Posts Tagged ‘Argumentation Ethics’

Concerning Estoppel

Saturday, April 26th, 2014   Submitted by Christopher Zimny

EstopleArgumentation ethics or communication ethics does not establish what is morally right or wrong, it only establishes what is the case. For instance, the praxeological theorem of exchange shows only what happens when two actors trade goods; it does not say this is a morally good thing (at least in an objective sense). The praxeological theorem of theft (in the economic sense, not the ethical sense) states only the conditions under which theft can take place. It does not say or prove that theft is a morally bad thing.


Ultimate Foundation of Private Property, Part 2: Presuppositions of Communication

Thursday, April 24th, 2014   Submitted by Christopher Zimny

EstopleIn Part 1 I disputed the foundation on which Hans-Hermann Hoppe builds his argument ethics. Because his argument is based on the implications of argumentation itself, his argument leaves no room for recognition of ownership by actors who do not argue with one another. In Part 2, I will review these points, but focus mainly on reconstructing Hoppe’s argument using the basic act of communication, rather than the act of argumentation itself.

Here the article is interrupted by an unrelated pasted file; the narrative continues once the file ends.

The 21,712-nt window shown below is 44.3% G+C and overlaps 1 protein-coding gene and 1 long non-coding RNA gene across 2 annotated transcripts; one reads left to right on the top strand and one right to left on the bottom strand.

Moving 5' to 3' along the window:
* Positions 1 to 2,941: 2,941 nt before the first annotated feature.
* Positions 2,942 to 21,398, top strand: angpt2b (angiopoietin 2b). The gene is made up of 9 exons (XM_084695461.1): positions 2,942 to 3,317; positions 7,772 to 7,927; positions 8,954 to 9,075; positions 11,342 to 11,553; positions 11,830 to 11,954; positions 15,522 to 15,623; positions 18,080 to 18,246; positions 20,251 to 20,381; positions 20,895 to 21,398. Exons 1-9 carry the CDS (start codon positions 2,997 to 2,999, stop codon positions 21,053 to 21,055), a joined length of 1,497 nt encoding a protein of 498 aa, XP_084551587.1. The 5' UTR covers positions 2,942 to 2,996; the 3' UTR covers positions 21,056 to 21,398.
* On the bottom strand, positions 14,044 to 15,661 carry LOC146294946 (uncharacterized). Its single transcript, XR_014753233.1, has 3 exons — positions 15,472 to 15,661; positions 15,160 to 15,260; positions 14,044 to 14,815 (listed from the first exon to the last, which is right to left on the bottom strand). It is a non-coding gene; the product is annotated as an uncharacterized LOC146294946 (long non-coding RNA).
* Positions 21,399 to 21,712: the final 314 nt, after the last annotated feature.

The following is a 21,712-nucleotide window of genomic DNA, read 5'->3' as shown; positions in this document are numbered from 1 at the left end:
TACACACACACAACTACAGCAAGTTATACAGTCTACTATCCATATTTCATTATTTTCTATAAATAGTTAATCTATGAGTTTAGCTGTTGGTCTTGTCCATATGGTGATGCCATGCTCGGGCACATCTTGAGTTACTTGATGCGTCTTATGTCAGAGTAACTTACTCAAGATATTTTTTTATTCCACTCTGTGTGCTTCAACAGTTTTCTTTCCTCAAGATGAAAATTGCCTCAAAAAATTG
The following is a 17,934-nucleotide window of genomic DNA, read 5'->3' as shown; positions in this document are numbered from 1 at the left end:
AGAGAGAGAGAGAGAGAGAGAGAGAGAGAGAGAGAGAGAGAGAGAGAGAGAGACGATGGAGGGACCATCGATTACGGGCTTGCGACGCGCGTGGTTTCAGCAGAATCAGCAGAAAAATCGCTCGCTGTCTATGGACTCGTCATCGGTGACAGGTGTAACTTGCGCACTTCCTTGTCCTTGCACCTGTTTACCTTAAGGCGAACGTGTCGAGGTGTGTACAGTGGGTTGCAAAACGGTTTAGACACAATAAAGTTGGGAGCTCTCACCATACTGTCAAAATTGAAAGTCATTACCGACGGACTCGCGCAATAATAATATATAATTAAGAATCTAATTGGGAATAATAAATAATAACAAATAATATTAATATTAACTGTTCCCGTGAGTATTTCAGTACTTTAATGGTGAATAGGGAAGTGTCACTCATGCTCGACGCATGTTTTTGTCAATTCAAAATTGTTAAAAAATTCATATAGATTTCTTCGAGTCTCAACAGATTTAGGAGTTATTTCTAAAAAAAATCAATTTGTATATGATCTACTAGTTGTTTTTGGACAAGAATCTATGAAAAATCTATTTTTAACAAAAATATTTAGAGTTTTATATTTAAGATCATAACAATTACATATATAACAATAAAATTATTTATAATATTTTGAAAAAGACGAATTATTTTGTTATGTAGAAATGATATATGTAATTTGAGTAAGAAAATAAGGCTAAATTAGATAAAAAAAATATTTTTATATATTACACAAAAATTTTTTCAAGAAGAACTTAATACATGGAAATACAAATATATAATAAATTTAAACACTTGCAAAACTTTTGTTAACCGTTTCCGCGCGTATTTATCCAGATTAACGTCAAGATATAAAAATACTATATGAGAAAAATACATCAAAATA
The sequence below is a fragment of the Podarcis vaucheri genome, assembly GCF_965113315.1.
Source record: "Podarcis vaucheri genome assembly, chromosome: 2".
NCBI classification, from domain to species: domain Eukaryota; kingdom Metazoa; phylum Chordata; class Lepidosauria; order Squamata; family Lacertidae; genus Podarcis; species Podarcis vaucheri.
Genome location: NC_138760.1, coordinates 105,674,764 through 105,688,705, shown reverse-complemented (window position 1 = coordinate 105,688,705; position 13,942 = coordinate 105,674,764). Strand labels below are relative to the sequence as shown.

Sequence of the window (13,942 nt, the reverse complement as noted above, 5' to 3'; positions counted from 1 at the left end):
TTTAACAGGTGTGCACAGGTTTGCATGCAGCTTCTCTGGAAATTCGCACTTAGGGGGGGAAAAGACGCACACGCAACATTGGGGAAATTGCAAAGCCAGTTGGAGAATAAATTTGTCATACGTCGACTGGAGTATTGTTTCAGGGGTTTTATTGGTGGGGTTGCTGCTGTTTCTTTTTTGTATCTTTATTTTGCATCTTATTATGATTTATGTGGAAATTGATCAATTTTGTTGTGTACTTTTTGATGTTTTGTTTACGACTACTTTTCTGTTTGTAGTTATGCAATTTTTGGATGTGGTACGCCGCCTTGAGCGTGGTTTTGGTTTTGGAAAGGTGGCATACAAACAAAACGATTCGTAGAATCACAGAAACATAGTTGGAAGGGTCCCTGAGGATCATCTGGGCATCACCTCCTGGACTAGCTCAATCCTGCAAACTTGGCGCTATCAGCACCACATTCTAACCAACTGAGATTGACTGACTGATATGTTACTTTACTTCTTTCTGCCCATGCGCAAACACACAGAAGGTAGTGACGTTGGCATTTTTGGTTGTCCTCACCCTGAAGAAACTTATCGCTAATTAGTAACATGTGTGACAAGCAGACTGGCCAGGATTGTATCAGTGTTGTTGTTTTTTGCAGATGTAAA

Thus, let us begin.


Ultimate Foundation of Private Property, Part I: Argumentation Ethics

Friday, December 20th, 2013   Submitted by Christopher Zimny

ArgumentEthicHans-Hermann Hoppe claims to have discovered the ultimate foundation of property rights in an argument that he calls “argumentation ethics”. (For two essays by Hoppe on this topic, see here and here.) The goal of his argument is to show what social norms must be considered valid prior to debate about any other social norms. This is an admirable undertaking, and he succeeds in showing exactly what norms all arguments necessarily presuppose. His argument captured the admiration of his mentor, Murray N. Rothbard, who called it “a dazzling breakthrough for political philosophy,” and it sparked a fiery debate since its original publication in 1988, which still continues among libertarian circles today.


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